• New federal law creates official definition of poverty line

    The six-page bill sets targets of reducing poverty to 20 per cent below 2015 levels by 2020 and 50 per cent below 2015 levels by 2030. The target is based on a measure that lists 4.2 million Canadians as low income in 2015. Until now, discussions of poverty reduction have focused on three different ways of measuring poverty. Tuesday’s bill selects one of those – the market-basket measure – as Canada’s official poverty line… A third element of the legislation creates a national advisory council on poverty.

  • What Ontario can learn from the UK on reforming social assistance

    Over the past decade, the UK embarked on a series of welfare reforms with similar aims — to cut red tape while getting more long-term welfare recipients into sustained work. This paper summarizes the assessments of independent reviewers and auditors on the impact of those reforms and their value for money. It aims to identify lessons for Ontario as it pursues the same goals.

  • Open Letter to Minister MacLeod: Five Principles for the 100-day Review

    We agree that Ontario’s social assistance system doesn’t work, and that ensuring stability and providing support are what’s needed in a new system. Despite some small positive recent changes, the system is fundamentally the same as it was twenty years ago. It is based on outdated thinking and outmoded ideas about what the programs are supposed to achieve. Its continuing inadequacy of benefits and focus on punitive and coercive rules is counterproductive and simply traps people in poverty instead of providing the supports they need to stabilize and move forward in their lives.

  • Cancellation of Ontario’s basic income project sparks global outrage

    In Canada, all federally-funded social science research involving human subjects must adhere to strict ethical standards outlined in a 218-page policy document… The policy mandates respect for human dignity through three core principles of “respect for persons, concern for welfare, and justice”… Provincial lawyers may have inserted “escape clauses” in contracts Ontario’s basic income participants signed, but they can’t override basic ethics

  • Canada’s First Poverty Reduction Strategy: Opportunity For All

    The strategy builds on investments made by the Government since 2015 that support children, seniors, lower-wage workers and other vulnerable Canadians, which include: The Canada Child Benefit… The Canada Workers Benefit… Canada’s first National Housing Strategy… The increase to the Guaranteed Income Supplement by up to $947 per year… for close to 900,000 low-income seniors; and, Restoration of the age of eligibility for Old Age Security and the Guaranteed Income Supplement (GIS) from 67 to 65.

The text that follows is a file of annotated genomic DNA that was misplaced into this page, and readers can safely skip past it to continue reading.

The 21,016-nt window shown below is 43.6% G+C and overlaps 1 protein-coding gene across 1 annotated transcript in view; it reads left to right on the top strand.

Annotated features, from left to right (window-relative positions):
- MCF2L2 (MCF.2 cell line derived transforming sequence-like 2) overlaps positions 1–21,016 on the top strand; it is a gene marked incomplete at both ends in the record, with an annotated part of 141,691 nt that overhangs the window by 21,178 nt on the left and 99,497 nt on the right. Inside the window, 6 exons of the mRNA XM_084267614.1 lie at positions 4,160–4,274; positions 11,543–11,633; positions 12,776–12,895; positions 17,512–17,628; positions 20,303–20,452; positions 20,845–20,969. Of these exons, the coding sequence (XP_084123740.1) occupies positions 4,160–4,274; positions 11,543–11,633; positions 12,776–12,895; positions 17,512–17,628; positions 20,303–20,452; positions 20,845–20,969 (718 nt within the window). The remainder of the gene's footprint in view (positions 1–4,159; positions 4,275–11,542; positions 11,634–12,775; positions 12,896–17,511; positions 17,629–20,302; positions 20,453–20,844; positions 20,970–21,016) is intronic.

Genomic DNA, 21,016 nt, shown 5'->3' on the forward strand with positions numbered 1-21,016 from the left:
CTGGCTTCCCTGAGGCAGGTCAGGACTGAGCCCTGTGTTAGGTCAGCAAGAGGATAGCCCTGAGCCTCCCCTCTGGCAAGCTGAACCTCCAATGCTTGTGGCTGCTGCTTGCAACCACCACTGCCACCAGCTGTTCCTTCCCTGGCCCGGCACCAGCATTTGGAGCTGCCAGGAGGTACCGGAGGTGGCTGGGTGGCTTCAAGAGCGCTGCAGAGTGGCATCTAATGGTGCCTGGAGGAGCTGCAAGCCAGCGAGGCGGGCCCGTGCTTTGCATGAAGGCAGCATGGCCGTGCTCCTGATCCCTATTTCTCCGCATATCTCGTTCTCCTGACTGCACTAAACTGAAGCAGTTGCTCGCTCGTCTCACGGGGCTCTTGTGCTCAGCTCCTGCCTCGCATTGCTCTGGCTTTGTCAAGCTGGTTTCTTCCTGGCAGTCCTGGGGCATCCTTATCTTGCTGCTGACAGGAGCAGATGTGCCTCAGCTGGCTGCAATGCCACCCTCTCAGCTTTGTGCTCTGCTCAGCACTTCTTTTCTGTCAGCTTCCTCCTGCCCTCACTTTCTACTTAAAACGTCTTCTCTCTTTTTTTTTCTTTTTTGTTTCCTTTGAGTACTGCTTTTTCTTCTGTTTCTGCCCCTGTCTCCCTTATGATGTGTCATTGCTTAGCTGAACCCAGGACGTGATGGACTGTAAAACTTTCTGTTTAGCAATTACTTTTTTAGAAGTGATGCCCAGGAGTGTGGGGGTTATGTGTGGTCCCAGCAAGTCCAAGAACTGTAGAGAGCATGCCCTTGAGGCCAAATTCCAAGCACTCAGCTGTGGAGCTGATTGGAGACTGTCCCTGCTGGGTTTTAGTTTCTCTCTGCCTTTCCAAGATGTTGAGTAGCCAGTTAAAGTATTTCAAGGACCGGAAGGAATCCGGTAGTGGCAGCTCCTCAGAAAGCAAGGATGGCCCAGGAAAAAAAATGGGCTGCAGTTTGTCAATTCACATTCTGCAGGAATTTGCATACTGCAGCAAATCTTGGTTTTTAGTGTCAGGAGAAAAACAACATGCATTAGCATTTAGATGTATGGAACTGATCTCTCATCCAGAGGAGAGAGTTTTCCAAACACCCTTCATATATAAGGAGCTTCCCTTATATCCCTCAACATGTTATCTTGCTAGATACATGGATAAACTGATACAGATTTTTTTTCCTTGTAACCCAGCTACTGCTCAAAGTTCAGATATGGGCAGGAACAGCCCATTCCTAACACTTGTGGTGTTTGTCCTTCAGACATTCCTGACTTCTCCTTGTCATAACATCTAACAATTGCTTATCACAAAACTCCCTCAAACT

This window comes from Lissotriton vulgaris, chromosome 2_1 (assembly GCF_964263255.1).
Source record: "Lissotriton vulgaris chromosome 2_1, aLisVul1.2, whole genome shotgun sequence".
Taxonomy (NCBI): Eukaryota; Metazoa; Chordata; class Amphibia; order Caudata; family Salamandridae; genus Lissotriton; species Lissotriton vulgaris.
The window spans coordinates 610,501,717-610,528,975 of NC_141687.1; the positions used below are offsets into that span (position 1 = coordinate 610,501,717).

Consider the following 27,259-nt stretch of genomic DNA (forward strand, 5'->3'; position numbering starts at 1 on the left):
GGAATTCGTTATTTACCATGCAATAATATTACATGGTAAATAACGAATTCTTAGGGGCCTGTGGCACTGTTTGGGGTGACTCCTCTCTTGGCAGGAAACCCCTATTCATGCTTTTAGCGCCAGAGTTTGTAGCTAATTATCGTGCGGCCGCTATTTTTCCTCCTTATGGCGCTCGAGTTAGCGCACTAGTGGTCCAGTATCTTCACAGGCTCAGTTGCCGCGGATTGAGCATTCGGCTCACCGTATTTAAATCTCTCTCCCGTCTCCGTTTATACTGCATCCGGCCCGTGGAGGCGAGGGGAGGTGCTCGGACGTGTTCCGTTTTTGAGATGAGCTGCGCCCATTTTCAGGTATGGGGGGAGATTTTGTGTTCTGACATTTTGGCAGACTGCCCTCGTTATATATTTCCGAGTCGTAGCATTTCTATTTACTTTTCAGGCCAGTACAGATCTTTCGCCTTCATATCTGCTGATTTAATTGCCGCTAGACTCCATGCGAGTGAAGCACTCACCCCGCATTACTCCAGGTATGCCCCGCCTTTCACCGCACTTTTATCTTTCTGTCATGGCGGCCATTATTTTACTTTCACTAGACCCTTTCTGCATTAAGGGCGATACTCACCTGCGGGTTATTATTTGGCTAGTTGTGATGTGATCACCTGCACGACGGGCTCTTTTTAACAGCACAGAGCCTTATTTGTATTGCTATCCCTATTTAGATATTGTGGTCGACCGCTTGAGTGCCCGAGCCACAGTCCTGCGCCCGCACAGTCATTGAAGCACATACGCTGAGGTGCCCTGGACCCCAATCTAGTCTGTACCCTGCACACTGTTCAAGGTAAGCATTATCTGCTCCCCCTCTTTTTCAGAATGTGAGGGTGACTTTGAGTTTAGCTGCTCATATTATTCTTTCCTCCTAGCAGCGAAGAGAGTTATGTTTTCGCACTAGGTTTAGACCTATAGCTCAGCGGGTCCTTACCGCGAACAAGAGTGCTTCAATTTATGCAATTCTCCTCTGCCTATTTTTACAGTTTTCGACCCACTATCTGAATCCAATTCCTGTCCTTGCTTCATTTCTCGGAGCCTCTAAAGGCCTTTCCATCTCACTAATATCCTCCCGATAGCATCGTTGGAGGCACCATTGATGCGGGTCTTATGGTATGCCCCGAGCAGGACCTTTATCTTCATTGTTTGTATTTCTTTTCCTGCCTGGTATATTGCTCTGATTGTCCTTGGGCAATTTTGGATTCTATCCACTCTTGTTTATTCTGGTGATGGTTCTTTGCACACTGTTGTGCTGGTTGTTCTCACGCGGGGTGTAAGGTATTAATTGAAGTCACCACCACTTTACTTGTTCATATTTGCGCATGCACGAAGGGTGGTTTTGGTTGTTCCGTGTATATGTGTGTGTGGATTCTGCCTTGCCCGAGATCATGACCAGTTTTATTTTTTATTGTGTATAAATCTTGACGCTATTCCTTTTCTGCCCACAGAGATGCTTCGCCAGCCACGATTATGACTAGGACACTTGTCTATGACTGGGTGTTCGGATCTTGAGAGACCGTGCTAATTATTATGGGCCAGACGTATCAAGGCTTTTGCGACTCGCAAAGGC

• What’s good and what can be improved in the national poverty strategy

    … there is still a lot that can be improved in the new strategy. First, there is no new money for any existing or new policies included… Clearly more money around issues such as housing is desperately needed… we also need strategies for important sections of the population, including Indigenous peoples, that are made together with them as partners… We have to keep updating the LIM so we can compare ourselves to other countries…

  • Canada’s poverty strategy stitched together existing policies and called it a new plan

    The strategy basically pulls together all the government’s previously announced programs to reduce poverty. There are no new policies and no new funding commitments to improve or speed up current programs… There is a new $12 million investment over five years but that’s earmarked for gaps in poverty measurements.

  • What good is a poverty reduction strategy?

    … a poverty reduction strategy certainly is budgets, programs and monies spent… But whether you are poor, rich or middle-class, this is not good enough. A poverty reduction strategy must also be a set of priorities that reflect our concerns; priorities that are paired with measurable targets allowing Canadians to plot a path to somewhere better… It is a way of holding our governments to account, because it puts the focus on the connection between actions and results.

  • If Ontario won’t see sense, Ottawa should save the basic income pilot

    It’s possible that this project, costing $50 million a year, will actually save money by reducing health-care costs, enabling people to improve their education and ultimately get decent jobs, so they won’t need ongoing government support. But the fledgling Ford government has cancelled the program before we can find out. Promise broken… The Ford government itself barely seems to know why it decided to kill the pilot. In fact, the reasons given for the broken promise grow more absurd with every sitting of the legislature.

  • Ford government vows basic-income pilot will receive ‘lengthy runway’ before cancellation

    “I have been very clear since last week that the basic-income research project will wind down and details will be forthcoming, but I have been clear that there will be a lengthy and compassionate runway,” Ms. MacLeod told reporters at Queen’s Park. She said she would “provide those details in the next week or two.”